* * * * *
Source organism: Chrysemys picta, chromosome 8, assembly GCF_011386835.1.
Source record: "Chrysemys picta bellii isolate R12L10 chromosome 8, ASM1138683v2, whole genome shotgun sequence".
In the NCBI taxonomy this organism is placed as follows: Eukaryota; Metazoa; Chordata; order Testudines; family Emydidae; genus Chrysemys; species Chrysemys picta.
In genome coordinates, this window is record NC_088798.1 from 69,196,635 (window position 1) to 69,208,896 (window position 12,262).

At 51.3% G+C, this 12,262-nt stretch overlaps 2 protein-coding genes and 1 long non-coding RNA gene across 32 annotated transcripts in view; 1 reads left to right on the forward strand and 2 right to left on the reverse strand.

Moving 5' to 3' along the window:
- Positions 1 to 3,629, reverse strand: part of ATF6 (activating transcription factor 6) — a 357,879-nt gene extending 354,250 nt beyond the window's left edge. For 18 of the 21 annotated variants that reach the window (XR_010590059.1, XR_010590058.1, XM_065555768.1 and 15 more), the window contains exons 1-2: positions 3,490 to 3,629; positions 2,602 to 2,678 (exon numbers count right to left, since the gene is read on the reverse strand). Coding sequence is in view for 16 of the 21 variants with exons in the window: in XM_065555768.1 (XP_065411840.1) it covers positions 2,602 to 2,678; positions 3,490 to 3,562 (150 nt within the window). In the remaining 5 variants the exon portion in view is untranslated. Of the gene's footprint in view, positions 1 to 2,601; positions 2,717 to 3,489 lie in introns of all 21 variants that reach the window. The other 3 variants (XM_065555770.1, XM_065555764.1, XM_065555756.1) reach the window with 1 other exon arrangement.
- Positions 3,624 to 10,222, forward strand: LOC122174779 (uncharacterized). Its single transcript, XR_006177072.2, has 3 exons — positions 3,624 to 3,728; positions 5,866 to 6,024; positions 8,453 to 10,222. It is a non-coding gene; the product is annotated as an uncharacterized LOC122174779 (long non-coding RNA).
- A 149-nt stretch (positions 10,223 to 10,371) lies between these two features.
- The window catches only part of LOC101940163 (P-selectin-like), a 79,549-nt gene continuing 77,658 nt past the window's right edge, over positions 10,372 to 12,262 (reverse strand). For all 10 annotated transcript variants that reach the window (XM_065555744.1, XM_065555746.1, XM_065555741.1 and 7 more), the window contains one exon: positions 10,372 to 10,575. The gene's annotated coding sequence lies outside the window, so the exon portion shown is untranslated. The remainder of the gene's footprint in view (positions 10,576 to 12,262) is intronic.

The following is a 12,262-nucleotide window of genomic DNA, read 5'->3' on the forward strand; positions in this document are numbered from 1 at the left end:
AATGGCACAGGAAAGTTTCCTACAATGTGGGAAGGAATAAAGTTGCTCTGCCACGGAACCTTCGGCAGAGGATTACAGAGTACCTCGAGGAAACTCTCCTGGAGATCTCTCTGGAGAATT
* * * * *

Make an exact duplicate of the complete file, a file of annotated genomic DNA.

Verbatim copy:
Source organism: Chrysemys picta, chromosome 8, assembly GCF_011386835.1.
Source record: "Chrysemys picta bellii isolate R12L10 chromosome 8, ASM1138683v2, whole genome shotgun sequence".
In the NCBI taxonomy this organism is placed as follows: Eukaryota; Metazoa; Chordata; order Testudines; family Emydidae; genus Chrysemys; species Chrysemys picta.
In genome coordinates, this window is record NC_088798.1 from 69,196,635 (window position 1) to 69,208,896 (window position 12,262).

At 51.3% G+C, this 12,262-nt stretch overlaps 2 protein-coding genes and 1 long non-coding RNA gene across 32 annotated transcripts in view; 1 reads left to right on the forward strand and 2 right to left on the reverse strand.

Moving 5' to 3' along the window:
- Positions 1 to 3,629, reverse strand: part of ATF6 (activating transcription factor 6) — a 357,879-nt gene extending 354,250 nt beyond the window's left edge. For 18 of the 21 annotated variants that reach the window (XR_010590059.1, XR_010590058.1, XM_065555768.1 and 15 more), the window contains exons 1-2: positions 3,490 to 3,629; positions 2,602 to 2,678 (exon numbers count right to left, since the gene is read on the reverse strand). Coding sequence is in view for 16 of the 21 variants with exons in the window: in XM_065555768.1 (XP_065411840.1) it covers positions 2,602 to 2,678; positions 3,490 to 3,562 (150 nt within the window). In the remaining 5 variants the exon portion in view is untranslated. Of the gene's footprint in view, positions 1 to 2,601; positions 2,717 to 3,489 lie in introns of all 21 variants that reach the window. The other 3 variants (XM_065555770.1, XM_065555764.1, XM_065555756.1) reach the window with 1 other exon arrangement.
- Positions 3,624 to 10,222, forward strand: LOC122174779 (uncharacterized). Its single transcript, XR_006177072.2, has 3 exons — positions 3,624 to 3,728; positions 5,866 to 6,024; positions 8,453 to 10,222. It is a non-coding gene; the product is annotated as an uncharacterized LOC122174779 (long non-coding RNA).
- A 149-nt stretch (positions 10,223 to 10,371) lies between these two features.
- The window catches only part of LOC101940163 (P-selectin-like), a 79,549-nt gene continuing 77,658 nt past the window's right edge, over positions 10,372 to 12,262 (reverse strand). For all 10 annotated transcript variants that reach the window (XM_065555744.1, XM_065555746.1, XM_065555741.1 and 7 more), the window contains one exon: positions 10,372 to 10,575. The gene's annotated coding sequence lies outside the window, so the exon portion shown is untranslated. The remainder of the gene's footprint in view (positions 10,576 to 12,262) is intronic.

The following is a 12,262-nucleotide window of genomic DNA, read 5'->3' on the forward strand; positions in this document are numbered from 1 at the left end:
AATGGCACAGGAAAGTTTCCTACAATGTGGGAAGGAATAAAGTTGCTCTGCCACGGAACCTTCGGCAGAGGATTACAGAGTACCTCGAGGAAACTCTCCTGGAGATCTCTCTGGAGAATT